"Discrimination" is a pretty complicated idea. It's commonly used now as a bad word. You shouldn't discriminate. That's not nice.
Yet discrimination is the very essence of life. I'm choosing this over that. I'll accept this behavior, but not that. I strive to be a discriminating consumer. This person is good for me to associate with, but I should stay away from that one because he'll get me in trouble.
So what's good discrimination versus bad discrimination? More specifically, what's socially acceptable discrimination? Who gets to decide?
This brings us to the University of the Cumberland in Kentucky and the current controversy. Are the Baptists going to get screwed out of their funding?
A gay-rights group sued Gov. Ernie Fletcher on Tuesday for not vetoing $11 million in state funds earmarked for a Baptist college that expelled an openly gay student this month.
Legislators included in the budget $10 million for a proposed pharmacy school and $1 million for scholarships at the University of the Cumberlands.
The college expelled Jason Johnson after he posted details of his dating life on the Web site MySpace.com.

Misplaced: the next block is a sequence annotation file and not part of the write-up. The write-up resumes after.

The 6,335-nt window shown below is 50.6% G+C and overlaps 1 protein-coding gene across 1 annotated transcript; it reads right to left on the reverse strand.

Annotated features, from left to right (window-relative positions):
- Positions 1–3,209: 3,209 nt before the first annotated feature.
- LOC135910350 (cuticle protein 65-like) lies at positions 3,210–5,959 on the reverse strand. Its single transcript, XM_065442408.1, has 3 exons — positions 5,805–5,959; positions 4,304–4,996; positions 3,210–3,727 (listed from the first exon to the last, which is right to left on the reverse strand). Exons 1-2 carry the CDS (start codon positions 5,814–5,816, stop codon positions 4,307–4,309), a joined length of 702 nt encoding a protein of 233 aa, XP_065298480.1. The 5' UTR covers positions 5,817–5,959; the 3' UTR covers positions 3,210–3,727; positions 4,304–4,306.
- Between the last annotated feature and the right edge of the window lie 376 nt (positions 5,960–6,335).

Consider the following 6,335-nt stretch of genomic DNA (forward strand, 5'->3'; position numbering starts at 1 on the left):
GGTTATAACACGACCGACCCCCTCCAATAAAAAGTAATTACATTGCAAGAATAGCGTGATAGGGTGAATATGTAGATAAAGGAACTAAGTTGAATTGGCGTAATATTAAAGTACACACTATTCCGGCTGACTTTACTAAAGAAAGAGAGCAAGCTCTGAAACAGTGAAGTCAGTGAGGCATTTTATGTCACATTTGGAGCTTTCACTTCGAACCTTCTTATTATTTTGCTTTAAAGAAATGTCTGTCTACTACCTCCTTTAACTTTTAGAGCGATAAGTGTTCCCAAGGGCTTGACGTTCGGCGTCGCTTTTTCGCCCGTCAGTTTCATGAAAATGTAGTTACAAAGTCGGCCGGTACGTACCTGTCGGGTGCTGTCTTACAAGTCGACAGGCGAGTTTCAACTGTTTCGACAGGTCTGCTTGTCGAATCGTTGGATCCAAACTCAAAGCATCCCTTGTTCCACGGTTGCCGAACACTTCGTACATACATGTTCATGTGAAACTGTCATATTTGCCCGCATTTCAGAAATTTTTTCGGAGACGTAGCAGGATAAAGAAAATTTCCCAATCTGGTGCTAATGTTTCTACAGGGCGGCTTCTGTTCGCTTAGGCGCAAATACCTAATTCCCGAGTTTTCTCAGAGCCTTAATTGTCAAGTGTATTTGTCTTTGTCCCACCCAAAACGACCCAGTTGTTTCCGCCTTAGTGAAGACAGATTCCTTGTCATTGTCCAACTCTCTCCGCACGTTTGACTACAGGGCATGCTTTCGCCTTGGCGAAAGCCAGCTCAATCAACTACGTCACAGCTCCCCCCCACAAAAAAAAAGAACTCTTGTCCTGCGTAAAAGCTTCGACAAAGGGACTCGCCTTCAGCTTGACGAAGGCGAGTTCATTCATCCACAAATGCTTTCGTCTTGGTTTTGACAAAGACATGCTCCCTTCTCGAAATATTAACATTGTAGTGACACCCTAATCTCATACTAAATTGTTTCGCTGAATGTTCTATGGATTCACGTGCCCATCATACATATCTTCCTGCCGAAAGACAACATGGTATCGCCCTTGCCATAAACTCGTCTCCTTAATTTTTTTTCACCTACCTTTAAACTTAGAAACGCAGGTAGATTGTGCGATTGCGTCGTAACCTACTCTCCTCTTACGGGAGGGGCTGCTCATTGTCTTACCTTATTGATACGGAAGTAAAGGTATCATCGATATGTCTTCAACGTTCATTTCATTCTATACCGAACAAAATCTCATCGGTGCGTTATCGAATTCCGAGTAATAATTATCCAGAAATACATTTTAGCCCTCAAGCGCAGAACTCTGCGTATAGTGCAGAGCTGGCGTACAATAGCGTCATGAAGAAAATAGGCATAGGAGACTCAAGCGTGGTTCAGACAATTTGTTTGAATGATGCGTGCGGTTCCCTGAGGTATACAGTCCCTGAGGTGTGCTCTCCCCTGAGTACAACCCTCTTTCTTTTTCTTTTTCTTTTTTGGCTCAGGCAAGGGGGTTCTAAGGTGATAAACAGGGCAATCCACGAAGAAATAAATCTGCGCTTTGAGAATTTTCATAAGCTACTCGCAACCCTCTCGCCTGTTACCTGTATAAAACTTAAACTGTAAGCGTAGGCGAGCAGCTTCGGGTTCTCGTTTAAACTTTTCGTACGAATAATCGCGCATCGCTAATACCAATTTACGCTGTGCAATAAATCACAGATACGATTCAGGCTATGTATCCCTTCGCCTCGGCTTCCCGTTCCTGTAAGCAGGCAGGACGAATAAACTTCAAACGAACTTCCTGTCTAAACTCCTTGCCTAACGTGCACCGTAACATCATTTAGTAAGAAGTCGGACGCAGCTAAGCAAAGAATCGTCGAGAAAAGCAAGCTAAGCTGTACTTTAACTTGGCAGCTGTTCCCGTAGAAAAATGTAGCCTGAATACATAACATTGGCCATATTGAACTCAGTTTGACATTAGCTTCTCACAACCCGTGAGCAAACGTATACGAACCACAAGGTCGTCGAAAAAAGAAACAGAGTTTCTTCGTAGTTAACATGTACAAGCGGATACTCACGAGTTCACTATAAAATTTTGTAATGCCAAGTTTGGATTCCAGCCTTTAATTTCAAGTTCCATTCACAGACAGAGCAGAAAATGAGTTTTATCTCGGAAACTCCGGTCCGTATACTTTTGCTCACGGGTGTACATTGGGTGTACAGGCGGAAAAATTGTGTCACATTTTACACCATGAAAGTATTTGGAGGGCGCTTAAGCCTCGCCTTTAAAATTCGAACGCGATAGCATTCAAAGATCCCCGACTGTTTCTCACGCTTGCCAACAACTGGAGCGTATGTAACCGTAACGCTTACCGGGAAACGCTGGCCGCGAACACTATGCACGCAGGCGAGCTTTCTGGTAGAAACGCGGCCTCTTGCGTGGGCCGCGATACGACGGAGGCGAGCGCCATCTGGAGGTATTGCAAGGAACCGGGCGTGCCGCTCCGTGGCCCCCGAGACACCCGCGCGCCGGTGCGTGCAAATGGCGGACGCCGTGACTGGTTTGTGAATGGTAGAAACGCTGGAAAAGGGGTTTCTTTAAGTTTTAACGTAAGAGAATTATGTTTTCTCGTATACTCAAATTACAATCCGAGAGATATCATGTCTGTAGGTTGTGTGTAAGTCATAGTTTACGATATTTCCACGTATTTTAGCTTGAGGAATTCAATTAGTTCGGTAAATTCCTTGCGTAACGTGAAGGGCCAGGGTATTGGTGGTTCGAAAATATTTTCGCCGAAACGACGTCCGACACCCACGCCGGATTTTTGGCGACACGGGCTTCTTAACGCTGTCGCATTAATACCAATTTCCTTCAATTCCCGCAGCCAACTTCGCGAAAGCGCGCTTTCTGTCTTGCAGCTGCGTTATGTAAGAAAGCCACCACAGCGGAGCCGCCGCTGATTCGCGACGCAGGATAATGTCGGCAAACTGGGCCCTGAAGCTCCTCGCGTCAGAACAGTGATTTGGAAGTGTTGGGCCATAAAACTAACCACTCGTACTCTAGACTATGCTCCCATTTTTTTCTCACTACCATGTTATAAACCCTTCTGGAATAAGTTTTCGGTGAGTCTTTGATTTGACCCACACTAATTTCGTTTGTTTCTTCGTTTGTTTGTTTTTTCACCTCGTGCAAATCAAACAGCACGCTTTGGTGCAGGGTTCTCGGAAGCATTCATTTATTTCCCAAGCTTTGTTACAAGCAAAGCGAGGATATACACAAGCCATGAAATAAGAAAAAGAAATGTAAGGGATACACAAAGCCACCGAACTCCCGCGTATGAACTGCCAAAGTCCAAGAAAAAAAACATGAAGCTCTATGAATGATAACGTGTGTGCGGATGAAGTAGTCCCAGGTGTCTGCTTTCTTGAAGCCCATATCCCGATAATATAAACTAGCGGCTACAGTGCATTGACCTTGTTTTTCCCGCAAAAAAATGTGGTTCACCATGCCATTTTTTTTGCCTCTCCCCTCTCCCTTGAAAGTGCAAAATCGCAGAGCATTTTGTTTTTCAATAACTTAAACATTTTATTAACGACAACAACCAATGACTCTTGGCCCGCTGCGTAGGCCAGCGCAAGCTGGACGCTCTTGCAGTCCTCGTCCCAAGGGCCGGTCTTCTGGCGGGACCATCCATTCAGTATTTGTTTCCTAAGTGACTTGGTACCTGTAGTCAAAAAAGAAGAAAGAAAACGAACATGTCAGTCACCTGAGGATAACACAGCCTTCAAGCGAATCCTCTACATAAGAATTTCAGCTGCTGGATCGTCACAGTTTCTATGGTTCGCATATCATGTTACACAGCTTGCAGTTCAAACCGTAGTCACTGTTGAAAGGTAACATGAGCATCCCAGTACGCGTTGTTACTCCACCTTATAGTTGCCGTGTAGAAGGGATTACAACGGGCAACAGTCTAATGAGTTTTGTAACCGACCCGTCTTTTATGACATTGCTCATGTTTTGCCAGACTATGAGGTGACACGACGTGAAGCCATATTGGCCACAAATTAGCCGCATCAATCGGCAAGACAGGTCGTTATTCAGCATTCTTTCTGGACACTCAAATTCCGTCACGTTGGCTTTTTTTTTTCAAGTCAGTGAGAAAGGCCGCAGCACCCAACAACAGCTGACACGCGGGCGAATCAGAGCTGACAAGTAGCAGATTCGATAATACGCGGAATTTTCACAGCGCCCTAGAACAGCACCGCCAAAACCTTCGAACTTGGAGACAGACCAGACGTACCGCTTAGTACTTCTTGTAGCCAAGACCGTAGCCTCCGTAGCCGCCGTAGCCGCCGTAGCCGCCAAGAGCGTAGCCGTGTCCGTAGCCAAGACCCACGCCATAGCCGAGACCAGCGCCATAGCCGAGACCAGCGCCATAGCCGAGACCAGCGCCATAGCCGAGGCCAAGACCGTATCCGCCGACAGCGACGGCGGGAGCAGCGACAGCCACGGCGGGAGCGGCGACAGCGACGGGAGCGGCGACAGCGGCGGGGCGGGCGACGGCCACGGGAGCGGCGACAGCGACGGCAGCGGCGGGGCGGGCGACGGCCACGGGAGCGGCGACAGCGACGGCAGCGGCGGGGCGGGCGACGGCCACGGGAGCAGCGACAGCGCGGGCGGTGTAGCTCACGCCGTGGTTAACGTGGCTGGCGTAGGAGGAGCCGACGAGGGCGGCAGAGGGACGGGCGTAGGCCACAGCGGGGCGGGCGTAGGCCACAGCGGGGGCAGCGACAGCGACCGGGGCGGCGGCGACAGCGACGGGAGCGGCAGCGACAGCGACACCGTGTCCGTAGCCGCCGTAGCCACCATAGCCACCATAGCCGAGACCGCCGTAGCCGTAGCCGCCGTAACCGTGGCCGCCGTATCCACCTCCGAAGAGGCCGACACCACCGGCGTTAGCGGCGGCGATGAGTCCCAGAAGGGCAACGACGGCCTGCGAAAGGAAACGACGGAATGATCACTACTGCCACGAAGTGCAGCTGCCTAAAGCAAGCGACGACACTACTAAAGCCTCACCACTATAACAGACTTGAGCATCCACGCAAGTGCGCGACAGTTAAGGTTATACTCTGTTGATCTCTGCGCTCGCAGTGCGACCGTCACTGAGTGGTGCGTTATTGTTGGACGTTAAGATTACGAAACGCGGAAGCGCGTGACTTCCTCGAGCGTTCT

The Kentucky constitution prohibits the use of state tax money to support religious institutions or entities that discriminate against citizens, according to the lawsuit.
What to think? Certainly the University of the Cumberlands discriminates against homosexuals. But then, Yale discriminates against stupid people. Good luck getting into Yale or Harvard with an IQ under 80. That's certainly discrimination.
You might argue that elite schools discriminating in favor of smart kids is good, just what they're supposed to do, but that this Kentucky school discriminating against homosexuals is bad. I suppose I'd tend to agree with that.
But this is a Baptist college. This Jason Johnson fellow is not just gay, but very public about it as well. Would it really be reasonable to expect a Baptist college to tolerate this guy making a public mockery of their beliefs on their campus - and representing them as a student? Should he have a civil right to advertise an orgy in a Cumberland dorm room, and damn those bigot Baptists if they disagree?
I think I'll have to side with the governor on this. The Kentucky Fairness Alliance is demanding that the governor discriminate against the University of Cumberland. You might argue that this would be good discrimination, but it's still discrimination.